China economy: Stocks fall again despite emergency measures by the government
Published 07/07/2015 | 07:21
Chinese stocks fell sharply yesterday, taking no comfort from a slew of support measures unleashed by Beijing in recent days, and unnerved by Chinese Premier Li Keqiang's failure to mention the market chaos in a statement on the economy.
Before the market opened, Li said in comments posted on a government website that China had the confidence and ability to deal with challenges faced by its economy, but had nothing to say on the three-week plunge that has knocked around 30pc off Chinese shares since mid-June.
After a brief pause in the slide on Monday, the CSI300 index of the largest listed companies in Shanghai and Shenzhen fell 4.4pc in morning trading yesterday, while the Shanghai Composite Index shed 3.2pc.
The ChiNext growth board, home to some of China's giddiest small-cap valuations, fell 5.1pc.
Qi Yifeng, analyst at consultancy CEBM, said government measures were not strong enough to reverse the downtrend, especially as it was a liquidity issue for many who had borrowed to buy shares and were now forced to sell to meet margin calls.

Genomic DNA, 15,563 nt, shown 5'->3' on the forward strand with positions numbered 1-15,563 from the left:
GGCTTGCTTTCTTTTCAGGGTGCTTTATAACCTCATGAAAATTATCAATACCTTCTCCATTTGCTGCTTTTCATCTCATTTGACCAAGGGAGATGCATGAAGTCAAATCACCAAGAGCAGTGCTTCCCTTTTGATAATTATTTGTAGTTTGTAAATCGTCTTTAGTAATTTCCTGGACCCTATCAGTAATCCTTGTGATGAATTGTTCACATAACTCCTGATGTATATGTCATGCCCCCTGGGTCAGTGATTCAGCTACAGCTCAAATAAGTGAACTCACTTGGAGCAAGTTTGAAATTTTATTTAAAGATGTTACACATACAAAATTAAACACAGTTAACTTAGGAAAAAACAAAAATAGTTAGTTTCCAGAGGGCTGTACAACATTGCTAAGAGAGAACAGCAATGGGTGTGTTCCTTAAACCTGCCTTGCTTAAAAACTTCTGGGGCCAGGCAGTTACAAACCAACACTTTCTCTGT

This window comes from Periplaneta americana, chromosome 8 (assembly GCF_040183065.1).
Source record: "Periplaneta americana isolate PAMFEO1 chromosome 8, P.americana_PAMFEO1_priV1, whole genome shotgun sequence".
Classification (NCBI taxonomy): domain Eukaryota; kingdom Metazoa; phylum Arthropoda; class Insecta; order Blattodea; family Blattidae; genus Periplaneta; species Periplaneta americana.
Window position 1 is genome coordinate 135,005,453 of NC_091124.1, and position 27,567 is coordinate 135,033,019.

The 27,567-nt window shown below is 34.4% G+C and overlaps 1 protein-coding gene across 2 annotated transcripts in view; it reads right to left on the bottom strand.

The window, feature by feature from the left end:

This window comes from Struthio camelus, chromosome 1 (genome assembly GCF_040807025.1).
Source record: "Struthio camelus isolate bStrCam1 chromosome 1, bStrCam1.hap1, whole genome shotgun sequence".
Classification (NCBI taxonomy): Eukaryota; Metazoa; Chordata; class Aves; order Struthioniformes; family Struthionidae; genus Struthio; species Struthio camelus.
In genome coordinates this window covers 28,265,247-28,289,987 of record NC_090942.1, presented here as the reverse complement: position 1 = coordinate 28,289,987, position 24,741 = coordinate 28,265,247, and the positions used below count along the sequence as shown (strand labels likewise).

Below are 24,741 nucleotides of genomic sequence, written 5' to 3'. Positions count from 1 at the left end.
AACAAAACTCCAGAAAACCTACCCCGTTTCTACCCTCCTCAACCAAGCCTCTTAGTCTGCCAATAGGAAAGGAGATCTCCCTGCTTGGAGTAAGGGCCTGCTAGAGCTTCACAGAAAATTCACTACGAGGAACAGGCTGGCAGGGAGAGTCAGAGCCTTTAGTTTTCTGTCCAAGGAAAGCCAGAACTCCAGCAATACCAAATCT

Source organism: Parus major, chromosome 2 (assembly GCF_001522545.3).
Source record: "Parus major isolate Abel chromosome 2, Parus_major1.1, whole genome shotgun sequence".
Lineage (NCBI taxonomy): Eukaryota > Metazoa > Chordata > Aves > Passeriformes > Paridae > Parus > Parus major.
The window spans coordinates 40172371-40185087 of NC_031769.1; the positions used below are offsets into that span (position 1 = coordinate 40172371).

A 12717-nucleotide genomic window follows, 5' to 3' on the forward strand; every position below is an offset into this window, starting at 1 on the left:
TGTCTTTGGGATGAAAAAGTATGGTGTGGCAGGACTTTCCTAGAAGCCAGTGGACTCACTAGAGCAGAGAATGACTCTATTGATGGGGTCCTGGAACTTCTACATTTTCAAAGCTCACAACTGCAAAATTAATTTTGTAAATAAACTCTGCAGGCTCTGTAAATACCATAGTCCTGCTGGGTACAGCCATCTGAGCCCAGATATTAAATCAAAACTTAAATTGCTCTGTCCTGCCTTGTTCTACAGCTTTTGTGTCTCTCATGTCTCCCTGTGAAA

"It's just a matter of whether it will fall more slowly, or continue to slump in freefall," he said.
Global investors have grown increasingly concerned about China's volatile stock markets, fearing a full-blown crash could destabilize the world's second-biggest economy.
In an attempt to arrest the sell-off, China has arranged a curb on new share issues and orchestrated brokerages and fund managers to promise to buy at least 120bn yuan of stocks, helped by China's state-backed margin finance company, which in turn has a direct line of liquidity from the central bank.
The official Shanghai Securities News reported yesterday that China's major insurance firms ploughed tens of billions of yuan into blue-chip exchange-traded funds and large caps on Monday.
China Life Insurance Co bought a net 10 billion yuan ($1.6 billion) in index funds, while China Pacific Insurance Group and other insurers each invested more than 1 billion yuan, the newspaper said.
That helped the indexes rise just over 2 percent on Monday, but the relief was shortlived.
Unlike other major stock markets, which are dominated by professional money managers, retail investors account for around 85pc of trading in China, a factor that contributes to the stomach-churning volatility of Chinese equities.